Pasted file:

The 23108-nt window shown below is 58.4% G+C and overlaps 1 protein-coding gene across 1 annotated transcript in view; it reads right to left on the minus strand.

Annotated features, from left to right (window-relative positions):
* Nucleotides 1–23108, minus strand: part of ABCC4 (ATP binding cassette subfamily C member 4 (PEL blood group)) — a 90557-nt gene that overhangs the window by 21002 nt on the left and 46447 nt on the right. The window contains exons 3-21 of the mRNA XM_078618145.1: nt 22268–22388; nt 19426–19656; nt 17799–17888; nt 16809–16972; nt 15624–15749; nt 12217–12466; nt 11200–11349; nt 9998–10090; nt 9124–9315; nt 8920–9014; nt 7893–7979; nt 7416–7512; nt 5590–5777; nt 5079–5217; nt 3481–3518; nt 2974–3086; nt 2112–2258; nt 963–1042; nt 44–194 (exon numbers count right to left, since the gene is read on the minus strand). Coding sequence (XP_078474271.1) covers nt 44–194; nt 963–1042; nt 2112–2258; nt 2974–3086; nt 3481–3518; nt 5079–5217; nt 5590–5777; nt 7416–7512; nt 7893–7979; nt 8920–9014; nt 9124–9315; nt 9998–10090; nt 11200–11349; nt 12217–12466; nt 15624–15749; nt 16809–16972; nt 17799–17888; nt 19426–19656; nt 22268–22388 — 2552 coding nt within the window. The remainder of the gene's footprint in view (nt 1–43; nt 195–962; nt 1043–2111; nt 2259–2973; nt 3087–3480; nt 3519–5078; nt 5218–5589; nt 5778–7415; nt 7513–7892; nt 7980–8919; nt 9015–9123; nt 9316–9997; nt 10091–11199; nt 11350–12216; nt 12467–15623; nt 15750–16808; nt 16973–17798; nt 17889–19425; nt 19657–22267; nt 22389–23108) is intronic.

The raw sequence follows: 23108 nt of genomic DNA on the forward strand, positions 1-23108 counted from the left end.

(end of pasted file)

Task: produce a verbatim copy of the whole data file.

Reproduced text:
The 23108-nt window shown below is 58.4% G+C and overlaps 1 protein-coding gene across 1 annotated transcript in view; it reads right to left on the minus strand.

Annotated features, from left to right (window-relative positions):
* Nucleotides 1–23108, minus strand: part of ABCC4 (ATP binding cassette subfamily C member 4 (PEL blood group)) — a 90557-nt gene that overhangs the window by 21002 nt on the left and 46447 nt on the right. The window contains exons 3-21 of the mRNA XM_078618145.1: nt 22268–22388; nt 19426–19656; nt 17799–17888; nt 16809–16972; nt 15624–15749; nt 12217–12466; nt 11200–11349; nt 9998–10090; nt 9124–9315; nt 8920–9014; nt 7893–7979; nt 7416–7512; nt 5590–5777; nt 5079–5217; nt 3481–3518; nt 2974–3086; nt 2112–2258; nt 963–1042; nt 44–194 (exon numbers count right to left, since the gene is read on the minus strand). Coding sequence (XP_078474271.1) covers nt 44–194; nt 963–1042; nt 2112–2258; nt 2974–3086; nt 3481–3518; nt 5079–5217; nt 5590–5777; nt 7416–7512; nt 7893–7979; nt 8920–9014; nt 9124–9315; nt 9998–10090; nt 11200–11349; nt 12217–12466; nt 15624–15749; nt 16809–16972; nt 17799–17888; nt 19426–19656; nt 22268–22388 — 2552 coding nt within the window. The remainder of the gene's footprint in view (nt 1–43; nt 195–962; nt 1043–2111; nt 2259–2973; nt 3087–3480; nt 3519–5078; nt 5218–5589; nt 5778–7415; nt 7513–7892; nt 7980–8919; nt 9015–9123; nt 9316–9997; nt 10091–11199; nt 11350–12216; nt 12467–15623; nt 15750–16808; nt 16973–17798; nt 17889–19425; nt 19657–22267; nt 22389–23108) is intronic.

The raw sequence follows: 23108 nt of genomic DNA on the forward strand, positions 1-23108 counted from the left end.